Woodcarving can be an art
Friday, January 28, 2011
You"ll be pleased to see the Woodcarving Competition results for 2010 now up online. Whilst uploading the images and comments this morning, it brought it all back to me how rewarding it is being Editor of a magazine which deals with such a beautiful craft. Woodcarving in its many forms of In the Round, Relief, Painted, Pyrography, Architectural Carving, Power Carving, Chainsaw Carving... all of it is wonderful and it makes me wish that artists and the art industry in general, would recognise carving for the beauty and the skill which we all put into this fine craft.
Why is it that a marble or stone sculpture is recognised as a work of art but if a beautiful sculpture of a bird, or an antomical study of a person or a wonderful relief image of a beautiful landscape are presented in wood, it isn"t widely accepted as art. I have had arguments with my "arty" friends who dismiss my claims that woodcarving can be art but when I argue the case, they tend to start seeing my reasoning. Yes there are areas of carving that is done purely for personal intention which can be viewed as a hobby, but what makes a painting, drawing, photo or pottery an art which cannot be applied to carving?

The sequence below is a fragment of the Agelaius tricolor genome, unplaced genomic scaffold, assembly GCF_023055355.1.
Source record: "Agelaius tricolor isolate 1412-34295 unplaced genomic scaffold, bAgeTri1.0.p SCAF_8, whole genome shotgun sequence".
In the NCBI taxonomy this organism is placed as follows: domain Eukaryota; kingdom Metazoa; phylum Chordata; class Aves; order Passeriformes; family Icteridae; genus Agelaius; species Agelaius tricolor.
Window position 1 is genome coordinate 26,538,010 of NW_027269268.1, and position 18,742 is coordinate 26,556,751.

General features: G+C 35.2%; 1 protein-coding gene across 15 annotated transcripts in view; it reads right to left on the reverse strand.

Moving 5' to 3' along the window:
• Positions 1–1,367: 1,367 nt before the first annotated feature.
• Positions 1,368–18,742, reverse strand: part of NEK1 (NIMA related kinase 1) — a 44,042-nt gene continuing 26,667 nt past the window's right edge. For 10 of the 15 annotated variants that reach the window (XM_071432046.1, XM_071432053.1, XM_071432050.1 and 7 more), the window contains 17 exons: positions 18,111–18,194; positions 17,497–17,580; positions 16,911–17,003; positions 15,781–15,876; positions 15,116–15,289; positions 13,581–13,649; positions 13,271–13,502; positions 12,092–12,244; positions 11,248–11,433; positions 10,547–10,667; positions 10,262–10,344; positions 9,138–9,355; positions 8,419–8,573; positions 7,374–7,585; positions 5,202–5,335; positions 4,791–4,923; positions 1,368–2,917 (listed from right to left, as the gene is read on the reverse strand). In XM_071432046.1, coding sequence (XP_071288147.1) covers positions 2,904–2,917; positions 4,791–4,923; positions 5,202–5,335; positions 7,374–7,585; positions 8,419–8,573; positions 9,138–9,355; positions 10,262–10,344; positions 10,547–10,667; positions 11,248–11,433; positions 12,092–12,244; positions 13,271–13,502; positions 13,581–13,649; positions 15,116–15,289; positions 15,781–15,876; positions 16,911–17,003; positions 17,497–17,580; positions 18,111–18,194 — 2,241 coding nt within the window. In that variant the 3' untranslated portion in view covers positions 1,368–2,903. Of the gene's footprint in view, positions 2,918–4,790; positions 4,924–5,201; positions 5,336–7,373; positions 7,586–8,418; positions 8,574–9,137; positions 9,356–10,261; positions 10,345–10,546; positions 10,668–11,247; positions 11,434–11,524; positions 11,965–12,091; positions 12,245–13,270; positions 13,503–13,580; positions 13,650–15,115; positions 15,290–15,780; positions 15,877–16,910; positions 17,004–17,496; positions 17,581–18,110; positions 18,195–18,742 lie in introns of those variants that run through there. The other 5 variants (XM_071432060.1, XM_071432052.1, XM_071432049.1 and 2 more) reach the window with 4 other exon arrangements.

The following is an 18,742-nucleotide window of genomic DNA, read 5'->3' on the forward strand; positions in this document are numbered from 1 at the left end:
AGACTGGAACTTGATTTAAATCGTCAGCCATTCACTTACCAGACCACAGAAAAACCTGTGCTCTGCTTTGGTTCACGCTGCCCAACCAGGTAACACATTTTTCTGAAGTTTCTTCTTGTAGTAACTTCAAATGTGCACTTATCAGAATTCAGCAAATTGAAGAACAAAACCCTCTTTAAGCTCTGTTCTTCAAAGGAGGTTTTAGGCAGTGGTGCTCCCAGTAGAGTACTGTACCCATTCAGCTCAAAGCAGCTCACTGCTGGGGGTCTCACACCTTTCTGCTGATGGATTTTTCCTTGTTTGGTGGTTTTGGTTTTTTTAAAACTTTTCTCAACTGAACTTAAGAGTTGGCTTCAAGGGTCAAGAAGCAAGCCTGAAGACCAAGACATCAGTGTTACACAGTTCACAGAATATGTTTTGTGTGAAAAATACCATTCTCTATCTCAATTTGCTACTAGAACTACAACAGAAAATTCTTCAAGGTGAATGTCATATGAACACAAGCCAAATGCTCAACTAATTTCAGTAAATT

There are some paintings which just show splashes of colour, and weird things thrown together in an art room (broom sticking out of a desk for instance) and called abstract, which are considered "art". I wonder how they even got to be considered artistic, imaginative, creative or beautiful when a glorious and beautiful carving that took hours of love and skill can be dismissed as just a piece of wood and not art. Similarly, I wouldn"t class a poor drawing I did many years ago or the way I shoved some random objects into a cupboard to make the house look tidy, a work of art.
I"m not saying every carving should be considered art, just as I am saying not every drawing, painting or photo should be either. What I am saying is that art should be credited where something is created that stirs the mind, catches the eye, is produced with skill and strikes awe into the viewer, then that to me is art. And that to me is what woodcarving does to me very often.